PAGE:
To help keep the trust funded, they could have charged a token amount of $25 per individual per month and added an additional $10 million per year for the next 95 years, before they'd have reached the low estimate for launching the program.  This cost would have paid for insurance for all the uninsured while the estimated costs for Obamacare are mostly technical and administrative.  Why spend so much money and get so little in return?  

Why isn't anyone in the news media asking these kind of questions?  

Saturday, November 9, 2013


A recent article in the Wall Street Journal made some good arguments for building up cash positions due to recent increases and record highs in the stock market.  While I like to stay fully invested, I also realize the wisdom of having cash on hand to take advantage of opportunities when the market inevitably goes the other way.  Not to mention, having cash helps to avoid selling while prices are low, since you have the money to ride out the downturn.  

Before reading the article, I had already begun building up a cash position for emergency purposes.  So it's like they were preaching to the choir here.  I've been through enough high and low markets to know how it all works and was happily in a good position when the market tanked in 2008.  I had plenty of cash on hand then and was able to ride out the downturn without having to sell a single position.  Not only did I not sell, I added as much as I could afford, so when the market started to recover I ended up with way more money than I had before the crash.  Unfortunately I suffered my first heart attack not long after, so I was nearly wiped out by medical bills and had to start over.  

I'm happy to report, things are going well.  My new investment plan is working just as I'd anticipated and everything is in place ahead of schedule.  As I mentioned in my last post, I've been able to add an extra cash investment to my IRA this month and will do the same for my taxable account next month, which will effectively put me a month ahead on my investment schedule.  If I manage to do that a couple of times per year, imagine how much faster my new investment portfolio will grow.  We'll see how it all works out, but I have a good feeling about 2014.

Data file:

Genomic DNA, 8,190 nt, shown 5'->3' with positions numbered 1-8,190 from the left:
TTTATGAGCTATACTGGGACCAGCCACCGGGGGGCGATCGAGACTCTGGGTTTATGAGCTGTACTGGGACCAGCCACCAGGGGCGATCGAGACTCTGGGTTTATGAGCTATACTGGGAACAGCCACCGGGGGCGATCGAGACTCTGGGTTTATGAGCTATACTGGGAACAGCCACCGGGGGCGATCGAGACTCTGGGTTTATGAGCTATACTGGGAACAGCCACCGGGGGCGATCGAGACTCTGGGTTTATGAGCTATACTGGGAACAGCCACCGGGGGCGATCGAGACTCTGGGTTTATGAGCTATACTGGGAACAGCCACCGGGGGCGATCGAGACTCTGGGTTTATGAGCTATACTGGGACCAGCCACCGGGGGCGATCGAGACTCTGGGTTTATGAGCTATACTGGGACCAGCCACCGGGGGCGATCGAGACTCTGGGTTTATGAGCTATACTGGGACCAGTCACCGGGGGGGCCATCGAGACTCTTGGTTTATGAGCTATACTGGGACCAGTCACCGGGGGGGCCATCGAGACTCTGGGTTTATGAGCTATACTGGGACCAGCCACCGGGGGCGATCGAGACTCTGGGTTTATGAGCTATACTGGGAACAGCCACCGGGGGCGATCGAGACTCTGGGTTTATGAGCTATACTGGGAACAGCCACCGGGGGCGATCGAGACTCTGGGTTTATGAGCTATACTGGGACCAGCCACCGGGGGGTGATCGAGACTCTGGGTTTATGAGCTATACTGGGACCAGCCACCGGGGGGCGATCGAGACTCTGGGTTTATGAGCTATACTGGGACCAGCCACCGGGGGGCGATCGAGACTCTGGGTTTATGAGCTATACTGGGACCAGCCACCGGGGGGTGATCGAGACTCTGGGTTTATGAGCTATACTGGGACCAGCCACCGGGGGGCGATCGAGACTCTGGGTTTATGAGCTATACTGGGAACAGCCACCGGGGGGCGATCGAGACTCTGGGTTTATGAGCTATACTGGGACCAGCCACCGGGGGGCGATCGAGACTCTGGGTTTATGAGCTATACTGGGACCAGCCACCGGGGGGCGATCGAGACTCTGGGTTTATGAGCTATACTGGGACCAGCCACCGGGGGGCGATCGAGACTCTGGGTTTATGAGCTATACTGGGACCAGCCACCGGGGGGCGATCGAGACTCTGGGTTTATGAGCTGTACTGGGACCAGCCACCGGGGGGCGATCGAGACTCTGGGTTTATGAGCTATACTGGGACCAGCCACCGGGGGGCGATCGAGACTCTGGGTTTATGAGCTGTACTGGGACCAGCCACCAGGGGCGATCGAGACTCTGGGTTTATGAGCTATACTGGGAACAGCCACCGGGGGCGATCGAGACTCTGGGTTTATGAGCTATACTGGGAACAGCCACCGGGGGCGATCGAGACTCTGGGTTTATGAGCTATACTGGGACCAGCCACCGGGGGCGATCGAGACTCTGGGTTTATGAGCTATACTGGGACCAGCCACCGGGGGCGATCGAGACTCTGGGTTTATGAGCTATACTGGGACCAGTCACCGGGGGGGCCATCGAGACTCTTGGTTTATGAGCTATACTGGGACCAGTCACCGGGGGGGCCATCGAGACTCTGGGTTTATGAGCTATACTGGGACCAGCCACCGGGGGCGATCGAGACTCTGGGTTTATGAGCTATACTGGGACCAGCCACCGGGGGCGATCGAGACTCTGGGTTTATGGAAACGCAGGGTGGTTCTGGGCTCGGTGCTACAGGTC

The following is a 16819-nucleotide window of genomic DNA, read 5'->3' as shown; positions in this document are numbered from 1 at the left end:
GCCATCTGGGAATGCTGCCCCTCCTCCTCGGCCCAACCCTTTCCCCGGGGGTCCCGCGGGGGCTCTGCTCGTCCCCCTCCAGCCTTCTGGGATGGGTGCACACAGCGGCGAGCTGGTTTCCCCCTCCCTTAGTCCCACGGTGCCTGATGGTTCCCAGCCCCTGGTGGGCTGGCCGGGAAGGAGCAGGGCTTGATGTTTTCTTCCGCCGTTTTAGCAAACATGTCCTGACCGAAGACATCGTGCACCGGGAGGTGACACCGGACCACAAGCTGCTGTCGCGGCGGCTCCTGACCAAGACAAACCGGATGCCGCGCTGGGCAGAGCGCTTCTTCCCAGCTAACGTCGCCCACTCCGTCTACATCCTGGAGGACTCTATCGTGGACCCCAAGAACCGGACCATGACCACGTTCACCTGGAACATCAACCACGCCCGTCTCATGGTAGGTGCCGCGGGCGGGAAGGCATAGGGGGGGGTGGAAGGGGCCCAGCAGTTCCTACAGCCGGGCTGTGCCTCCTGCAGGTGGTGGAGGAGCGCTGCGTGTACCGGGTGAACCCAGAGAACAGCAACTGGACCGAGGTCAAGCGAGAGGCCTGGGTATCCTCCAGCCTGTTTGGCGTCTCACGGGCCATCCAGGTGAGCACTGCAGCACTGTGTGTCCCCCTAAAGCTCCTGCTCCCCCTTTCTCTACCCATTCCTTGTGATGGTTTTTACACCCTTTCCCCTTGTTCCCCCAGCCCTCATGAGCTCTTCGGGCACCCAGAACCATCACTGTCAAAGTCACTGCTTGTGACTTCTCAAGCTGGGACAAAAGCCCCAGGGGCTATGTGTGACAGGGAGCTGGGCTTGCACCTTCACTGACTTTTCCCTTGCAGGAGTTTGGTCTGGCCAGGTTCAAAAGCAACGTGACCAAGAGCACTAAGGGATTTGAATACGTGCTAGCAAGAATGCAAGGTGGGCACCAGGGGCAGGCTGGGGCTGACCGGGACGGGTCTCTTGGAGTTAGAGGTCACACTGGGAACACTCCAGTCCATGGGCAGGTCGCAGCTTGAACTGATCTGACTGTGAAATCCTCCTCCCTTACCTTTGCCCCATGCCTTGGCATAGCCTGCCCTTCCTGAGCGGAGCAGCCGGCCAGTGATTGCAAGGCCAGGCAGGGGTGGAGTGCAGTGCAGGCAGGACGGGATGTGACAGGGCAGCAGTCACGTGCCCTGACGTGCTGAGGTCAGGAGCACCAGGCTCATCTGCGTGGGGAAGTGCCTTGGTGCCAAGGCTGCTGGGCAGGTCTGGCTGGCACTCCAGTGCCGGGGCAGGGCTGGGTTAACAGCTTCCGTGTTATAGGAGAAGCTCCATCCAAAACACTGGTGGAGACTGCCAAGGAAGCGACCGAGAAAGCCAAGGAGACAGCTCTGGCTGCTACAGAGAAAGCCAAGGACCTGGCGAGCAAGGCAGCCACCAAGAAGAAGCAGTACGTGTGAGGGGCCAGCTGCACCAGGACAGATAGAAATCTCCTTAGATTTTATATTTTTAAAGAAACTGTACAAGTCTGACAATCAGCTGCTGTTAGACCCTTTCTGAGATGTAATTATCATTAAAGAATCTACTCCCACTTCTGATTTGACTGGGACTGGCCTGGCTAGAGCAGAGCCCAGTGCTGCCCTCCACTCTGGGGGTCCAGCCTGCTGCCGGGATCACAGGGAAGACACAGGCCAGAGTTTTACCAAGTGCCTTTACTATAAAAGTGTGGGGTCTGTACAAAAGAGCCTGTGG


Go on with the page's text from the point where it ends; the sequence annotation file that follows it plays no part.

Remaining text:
All that being said, it's never a bad time to have cash.  Remember, when the going gets tough, the tough have cash.

Thursday, November 7, 2013


Collected my first dividend from PFF, the preferred stock fund.  Was glad to start collecting from them so soon after purchasing my original stake, since I didn't expect a dividend until next month.  Also added an extra cash deposit to my IRA to pick up shares of POT earlier in the month.  While it's still too late to capture the next dividend, it speeds up my investment program by investing ahead of schedule.  Next month I'll do the same with my taxable account which will keep me on schedule, making at least one cash investment per month, alternating between my retirement account and my taxable account.  So effectively I'll jump a month ahead with my investment plan.  Should help boost overall cash flow in 2014.

Still haven't found a second job yet, but have managed to pick up extra hours at the workplace.  Don't know how long that will last, since it's largely due to a lack of help.  As soon as they hire replacements for the people who've quit, I'll most likely be back on my old schedule.  So I'll continue to look for another part time job or a job with full time hours.  I'm sure it will all work out one way or another.

Saturday, November 2, 2013


Started off the month of November with 4 great dividend payments from NCV, NCZ, PHK and my first dividend from T!  The purchase of a stake in AT&T has proven to be a good decision, already showing a gain over initial investment and generating a dividend soon after purchase.  I like the idea of timing purchases to capture as many dividends as possible.  Just got to make sure you get in before the x-dividend date.

I've been thinking of buying a Chrome book laptop.  If anyone out there has purchased one and can give me some feedback on how well they're working out, I'd appreciate it.

How would you rate the Chrome book?